Phasmophobia's developer knows the dirty water objective is a cruel joke

The ghost's ultimate tool: a sink filled with dirty water.
(Image credit: Kinetic Games)

Phasmophobia is one of my favourite games of the year, a unique and brilliantly judged co-op ghost hunting experience. But even then, it has flaws, and one in particular is so comical it's equal parts beloved and hated by players: 'Capture a photo of Dirty Water in a sink.'

Considering some of the other stuff you do in Phasmophobia, like taunting ghosts in a darkened room, this seems like it should be a walk in the park. But it is the most inconsistent behaviour in the game: very often, you'll have identified the ghost, ticked off every other objective, seen loads of activity, but no dirty water anywhere. I can't tell you how many times my team's stood around a bathroom begging for a sign, trying to gee up the ghost to just turn on the god damn tap PLEASE. At which point it usually chooses to kill one of us instead.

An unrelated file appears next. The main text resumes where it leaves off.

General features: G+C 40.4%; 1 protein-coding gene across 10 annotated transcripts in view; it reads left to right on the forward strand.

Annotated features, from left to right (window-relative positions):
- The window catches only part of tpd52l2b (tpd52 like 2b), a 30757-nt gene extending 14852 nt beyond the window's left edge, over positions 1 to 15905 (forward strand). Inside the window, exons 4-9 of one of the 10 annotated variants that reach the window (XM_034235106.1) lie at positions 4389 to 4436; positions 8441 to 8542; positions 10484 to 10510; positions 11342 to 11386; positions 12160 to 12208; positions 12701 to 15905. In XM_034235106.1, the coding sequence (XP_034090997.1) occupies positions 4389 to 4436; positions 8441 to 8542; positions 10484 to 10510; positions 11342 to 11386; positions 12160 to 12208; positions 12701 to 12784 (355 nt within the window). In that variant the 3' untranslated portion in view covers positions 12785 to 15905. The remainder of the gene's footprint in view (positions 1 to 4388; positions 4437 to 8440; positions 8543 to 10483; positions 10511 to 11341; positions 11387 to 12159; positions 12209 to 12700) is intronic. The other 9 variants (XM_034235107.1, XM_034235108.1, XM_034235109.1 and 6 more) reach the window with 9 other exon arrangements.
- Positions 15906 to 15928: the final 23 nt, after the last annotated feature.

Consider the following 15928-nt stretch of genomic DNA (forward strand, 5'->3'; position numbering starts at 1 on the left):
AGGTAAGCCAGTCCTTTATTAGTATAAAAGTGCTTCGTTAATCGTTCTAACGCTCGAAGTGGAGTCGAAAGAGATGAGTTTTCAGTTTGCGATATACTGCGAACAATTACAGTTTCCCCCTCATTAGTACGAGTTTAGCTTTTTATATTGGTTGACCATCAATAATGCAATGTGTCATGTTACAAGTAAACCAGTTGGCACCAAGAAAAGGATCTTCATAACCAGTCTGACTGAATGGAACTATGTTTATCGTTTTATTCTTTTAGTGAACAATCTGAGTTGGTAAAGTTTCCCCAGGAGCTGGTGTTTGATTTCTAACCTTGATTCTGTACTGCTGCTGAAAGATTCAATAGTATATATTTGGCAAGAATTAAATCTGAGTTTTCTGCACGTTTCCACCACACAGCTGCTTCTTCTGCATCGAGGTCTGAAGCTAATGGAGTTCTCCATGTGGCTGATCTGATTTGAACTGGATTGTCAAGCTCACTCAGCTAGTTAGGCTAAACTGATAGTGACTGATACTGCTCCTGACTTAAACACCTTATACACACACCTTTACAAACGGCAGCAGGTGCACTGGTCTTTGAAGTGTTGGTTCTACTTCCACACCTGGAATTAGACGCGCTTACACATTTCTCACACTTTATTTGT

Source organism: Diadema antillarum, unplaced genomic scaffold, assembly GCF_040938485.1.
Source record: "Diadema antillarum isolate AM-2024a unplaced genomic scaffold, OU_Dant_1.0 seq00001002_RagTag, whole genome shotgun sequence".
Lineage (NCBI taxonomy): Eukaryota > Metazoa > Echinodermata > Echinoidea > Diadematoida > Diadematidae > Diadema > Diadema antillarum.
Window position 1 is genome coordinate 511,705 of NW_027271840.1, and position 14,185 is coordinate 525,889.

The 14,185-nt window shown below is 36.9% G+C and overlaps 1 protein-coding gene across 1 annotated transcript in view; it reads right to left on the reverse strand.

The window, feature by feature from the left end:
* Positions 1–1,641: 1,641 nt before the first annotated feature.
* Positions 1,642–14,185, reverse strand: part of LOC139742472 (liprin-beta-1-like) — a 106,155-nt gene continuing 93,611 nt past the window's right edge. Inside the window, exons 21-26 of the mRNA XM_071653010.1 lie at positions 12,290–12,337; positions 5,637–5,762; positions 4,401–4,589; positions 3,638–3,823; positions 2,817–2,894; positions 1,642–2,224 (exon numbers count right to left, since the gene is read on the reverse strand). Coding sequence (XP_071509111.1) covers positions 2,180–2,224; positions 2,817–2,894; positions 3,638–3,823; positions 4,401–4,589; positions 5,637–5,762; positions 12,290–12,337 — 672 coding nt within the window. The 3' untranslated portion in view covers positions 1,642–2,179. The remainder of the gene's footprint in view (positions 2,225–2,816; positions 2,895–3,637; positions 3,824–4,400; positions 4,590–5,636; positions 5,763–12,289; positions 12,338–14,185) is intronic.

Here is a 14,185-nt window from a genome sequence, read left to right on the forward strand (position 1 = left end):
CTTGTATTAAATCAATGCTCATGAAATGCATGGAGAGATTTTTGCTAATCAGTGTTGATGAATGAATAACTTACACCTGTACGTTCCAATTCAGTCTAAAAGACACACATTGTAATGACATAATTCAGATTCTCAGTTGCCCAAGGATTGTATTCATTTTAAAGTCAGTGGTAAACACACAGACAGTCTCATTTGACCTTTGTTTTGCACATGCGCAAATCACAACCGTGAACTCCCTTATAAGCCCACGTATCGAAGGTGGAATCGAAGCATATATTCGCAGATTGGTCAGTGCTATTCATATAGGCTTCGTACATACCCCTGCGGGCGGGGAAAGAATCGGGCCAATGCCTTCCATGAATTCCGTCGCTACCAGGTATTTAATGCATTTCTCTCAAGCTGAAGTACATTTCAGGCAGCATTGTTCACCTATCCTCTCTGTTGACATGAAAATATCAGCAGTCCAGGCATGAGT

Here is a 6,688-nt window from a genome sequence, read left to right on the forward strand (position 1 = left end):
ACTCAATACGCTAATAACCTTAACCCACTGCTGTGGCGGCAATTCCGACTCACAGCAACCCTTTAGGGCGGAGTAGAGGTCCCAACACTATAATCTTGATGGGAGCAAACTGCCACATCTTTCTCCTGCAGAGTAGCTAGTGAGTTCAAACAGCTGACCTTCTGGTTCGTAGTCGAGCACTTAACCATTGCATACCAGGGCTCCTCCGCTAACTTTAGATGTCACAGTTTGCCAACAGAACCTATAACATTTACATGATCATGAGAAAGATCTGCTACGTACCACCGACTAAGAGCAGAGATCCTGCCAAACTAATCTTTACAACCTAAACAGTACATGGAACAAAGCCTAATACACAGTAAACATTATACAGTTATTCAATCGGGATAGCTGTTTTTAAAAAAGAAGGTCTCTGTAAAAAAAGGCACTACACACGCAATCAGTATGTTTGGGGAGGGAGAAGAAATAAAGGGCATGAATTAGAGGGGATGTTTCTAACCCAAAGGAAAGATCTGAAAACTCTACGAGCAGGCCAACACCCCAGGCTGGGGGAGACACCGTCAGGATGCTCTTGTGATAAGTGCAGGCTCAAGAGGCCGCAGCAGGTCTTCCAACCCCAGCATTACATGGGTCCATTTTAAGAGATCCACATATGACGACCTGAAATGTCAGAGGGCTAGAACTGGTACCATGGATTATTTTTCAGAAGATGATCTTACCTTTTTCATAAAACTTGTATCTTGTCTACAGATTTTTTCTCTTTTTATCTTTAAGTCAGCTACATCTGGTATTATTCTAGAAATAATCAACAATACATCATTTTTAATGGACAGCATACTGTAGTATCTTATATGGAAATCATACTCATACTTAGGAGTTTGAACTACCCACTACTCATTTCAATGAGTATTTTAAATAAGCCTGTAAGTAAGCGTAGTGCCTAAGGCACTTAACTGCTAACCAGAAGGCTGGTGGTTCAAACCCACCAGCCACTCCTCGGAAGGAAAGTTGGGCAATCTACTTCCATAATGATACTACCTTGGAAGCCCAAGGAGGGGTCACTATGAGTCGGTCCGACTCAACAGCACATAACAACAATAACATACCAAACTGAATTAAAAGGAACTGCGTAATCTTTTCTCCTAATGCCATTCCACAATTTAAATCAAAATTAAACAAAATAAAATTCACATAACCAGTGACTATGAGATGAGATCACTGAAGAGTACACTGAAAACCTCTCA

Developer Kinetic Games knows the truth, making an Attenborough-channeling joke about this event's rarity.

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This may be a reference to some under-the-hood changes, as since last week's update I've had a few games where the ghosts were filling sinks like crazy, particularly in the School level. Naturally, that happened when dirty water was not one of my objectives. When it is, it remains as elusive as ever.

The community's love/hate affair with this dirty water has also resulted in my favourite Phasmophobia meme to date, a script for the classic 'Laughing Man' clip.

The above is funny, but every word is true. I think chasing dirty water's probably got me killed more than any single other element of Phasmophobia. Which, one has to admit, shows it's working somewhat as intended.

Rich Stanton

Rich is a games journalist with 15 years' experience, beginning his career on Edge magazine before working for a wide range of outlets, including Ars Technica, Eurogamer, GamesRadar+, Gamespot, the Guardian, IGN, the New Statesman, Polygon, and Vice. He was the editor of Kotaku UK, the UK arm of Kotaku, for three years before joining PC Gamer. He is the author of a Brief History of Video Games, a full history of the medium, which the Midwest Book Review described as "[a] must-read for serious minded game historians and curious video game connoisseurs alike."